The Woman Who Gave Birth To Her Mother 


Sex and Other Sacred Games is an imaginative look at sexuality, in which a chance encounter in a Paris cafe sets off a parley, a heated discussion, an on-going dialogue, between a feminist and a femme fatale. While following the development of their relationship, the book explores all facets of passion, eroticism, and pleasure. Together, they consider the possibility of women redefining desire. The book consistently raises essential issues regarding our traditional views of sex. The two women challenge us to reconsider the meaning and making of love. They invite us to the sacred game, where sexual identity, pleasure and desire can all be re-discovered or invented from scratch.

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“Sex and Other Sacred Games explores that territory where Lesbian Desire tends to come most violently undone; in the heart and bowels of a love relationship. Essentially, the book is an extended conversation between two women on the subject of sex. In the course of the conversation, which is laced with echoes of Platonic dialogue, the women fall in love. What makes this dialogue both highly charged and evocative of a whole chapter of feminist history is that one of the women, Alma Runau, is a Lesbian Feminist and the other, Claire Heller, is a self-declared (heterosexual) femme fatale.”

– Trivia: A Journal of Ideas, 1991

“In Sex and Other Sacred Games, Kim Chernin and Renate Stendhal each take on a fictional character, Claire Heller an American, and Alma Runau a European, to write a book about two women who meet, separate, correspond, and meet again in an on-going, unresolved conversation about sexual roles, an attempt to redefine female sexuality. A play on Plato’s dialogues, their discourse takes place on many levels, moving among mythological, psychoanalytic, and feminist points of view. Writing alternating chapters, they attempt to bridge the geographic space and the cultural difference of their characters by allowing the censored thoughts to emerge.”

– Resurgent: New Writing by Women

“The book is set in Paris, the south of France and Berkeley. The heroines are a German and an American writer, two vagabonds who are unwilling to accept any of the roles offered by society or to adapt to the rules of their time. They meet in a Paris cafe, in a race for the only remaining table that offers enough room to write. In order to defend this table, that is meant for four, but is suitable for a single person who wants to be alone in the crowd with her writing utensils, the two rivals unite as consumers and communicators, as expected in a cafe house culture…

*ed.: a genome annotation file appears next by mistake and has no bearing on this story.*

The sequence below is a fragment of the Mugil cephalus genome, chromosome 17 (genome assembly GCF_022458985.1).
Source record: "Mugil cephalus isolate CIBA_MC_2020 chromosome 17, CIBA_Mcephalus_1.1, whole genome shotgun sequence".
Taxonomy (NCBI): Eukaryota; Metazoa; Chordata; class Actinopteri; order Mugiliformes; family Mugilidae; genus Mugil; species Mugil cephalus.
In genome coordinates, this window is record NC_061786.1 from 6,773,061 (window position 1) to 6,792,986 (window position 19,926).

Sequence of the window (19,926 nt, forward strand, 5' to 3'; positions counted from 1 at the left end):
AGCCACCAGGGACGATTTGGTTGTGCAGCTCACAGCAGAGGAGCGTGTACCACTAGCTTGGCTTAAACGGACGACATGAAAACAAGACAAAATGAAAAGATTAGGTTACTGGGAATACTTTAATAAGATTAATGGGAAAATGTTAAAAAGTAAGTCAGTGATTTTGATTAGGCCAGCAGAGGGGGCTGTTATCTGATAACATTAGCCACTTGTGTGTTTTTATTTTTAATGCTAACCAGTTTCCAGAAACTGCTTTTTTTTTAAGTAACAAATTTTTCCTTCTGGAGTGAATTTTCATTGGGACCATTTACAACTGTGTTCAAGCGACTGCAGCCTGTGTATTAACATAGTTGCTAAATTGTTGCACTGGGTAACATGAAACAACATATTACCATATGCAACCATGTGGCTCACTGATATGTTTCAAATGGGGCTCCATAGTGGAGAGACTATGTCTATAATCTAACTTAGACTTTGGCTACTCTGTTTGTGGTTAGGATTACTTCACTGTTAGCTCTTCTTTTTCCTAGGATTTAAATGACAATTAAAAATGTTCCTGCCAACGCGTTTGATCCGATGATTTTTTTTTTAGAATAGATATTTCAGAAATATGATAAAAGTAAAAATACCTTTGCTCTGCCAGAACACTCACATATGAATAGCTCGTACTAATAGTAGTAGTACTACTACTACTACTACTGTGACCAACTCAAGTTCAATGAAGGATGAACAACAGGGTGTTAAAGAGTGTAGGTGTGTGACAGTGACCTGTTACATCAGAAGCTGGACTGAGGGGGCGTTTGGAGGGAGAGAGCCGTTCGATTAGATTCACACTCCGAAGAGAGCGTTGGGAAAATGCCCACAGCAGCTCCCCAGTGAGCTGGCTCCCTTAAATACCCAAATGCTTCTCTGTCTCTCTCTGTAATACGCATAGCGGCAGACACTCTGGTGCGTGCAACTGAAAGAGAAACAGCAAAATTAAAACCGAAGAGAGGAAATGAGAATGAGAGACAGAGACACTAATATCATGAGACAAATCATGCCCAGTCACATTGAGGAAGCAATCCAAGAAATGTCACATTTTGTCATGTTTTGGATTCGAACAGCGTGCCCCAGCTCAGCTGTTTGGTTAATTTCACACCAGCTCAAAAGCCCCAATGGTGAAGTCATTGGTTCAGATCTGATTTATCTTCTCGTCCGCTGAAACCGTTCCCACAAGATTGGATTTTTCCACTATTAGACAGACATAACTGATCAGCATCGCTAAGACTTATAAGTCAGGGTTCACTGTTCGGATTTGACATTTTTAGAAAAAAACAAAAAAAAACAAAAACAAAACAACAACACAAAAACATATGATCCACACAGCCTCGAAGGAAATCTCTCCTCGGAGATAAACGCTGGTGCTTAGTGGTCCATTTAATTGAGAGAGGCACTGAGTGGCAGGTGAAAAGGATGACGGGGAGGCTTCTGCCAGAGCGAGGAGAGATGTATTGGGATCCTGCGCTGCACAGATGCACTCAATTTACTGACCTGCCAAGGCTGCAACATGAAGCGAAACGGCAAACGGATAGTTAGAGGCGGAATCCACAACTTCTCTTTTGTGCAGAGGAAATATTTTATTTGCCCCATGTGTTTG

Through the diaries and letters [eventually exchanged by] the two women a cultural history of female sexuality is being shaped, while at the same time female sexuality is said not to exist. By evoking the space women have always claimed in Patriarchy, Claire Heller can demonstrate an exciting, rich and continuous female tradition. Alma Runau rejects this sort of women’s history as not inherently female… Alma Runau, a feminist artist, at the end of the 20th Century is a woman without history; she has grown up in Germany, fled to Paris…and distanced herself, with German thoroughness, from Patriarchy. Now she meets Claire Heller with her painted face and red finger nails, two and a half years later receives Claire’s package of letters and soon afterwards finds Claire in the South of France at her doorstep without makeup, short haired, looking like a pretty boy–an adventurer who hides her true being behind costumes and masks, a story-teller, who sets unsolvable riddles. It becomes clear that Claire’s…sexual power, is not pleasure in sensuality, nor in her own experience, but is joy in the execution of power. ‘If women are so afraid of men’s power, what the hell could a woman learn about sex by going to bed with a woman,’ asks Claire? For the ardent feminist Alma, however, any kind of aggression and exercise of power is condemnable. The confrontations in this book are so palpable, clear, so exciting, annoying and creative that one wishes for an immediate translation into German in order to start an urgently needed discussion.”

– Liesebuch, April 1991

“A superb dissection of current feminism

Chernin and Stendhal have crafted a wonderful, dualistic examination of the current trends of feminism in this novel. Each author wrote the chapters that are from her character’s point of view, offering conflicting and interwoven styles of globa feminist thought. Using tools such as mythic references and dream sequences, dialogue and letter formats, and clashes between cultures, Chernin and Stendhal work through the often disparate and incompatible notions of feminism that exist throughout the world. A must-read for anyone searching for a new definition of feminist mores.

– A reader, from, March 27, 1997

“Evocative…As different as Alma and Claire are…both face the ways they sexually trap themselves, lose their way, repeat patterns, burn out. And both are ready for the next step, a new sacred game…it is refreshing to find a book devoted entirely to a friendship (and more) between women.”

– The Women’s Review of Books

“This collaboration demonstrates that communication between women of diverse sexual preferences, practices, and politics may lead to great mutual understanding and empowerment.”

– Library Journal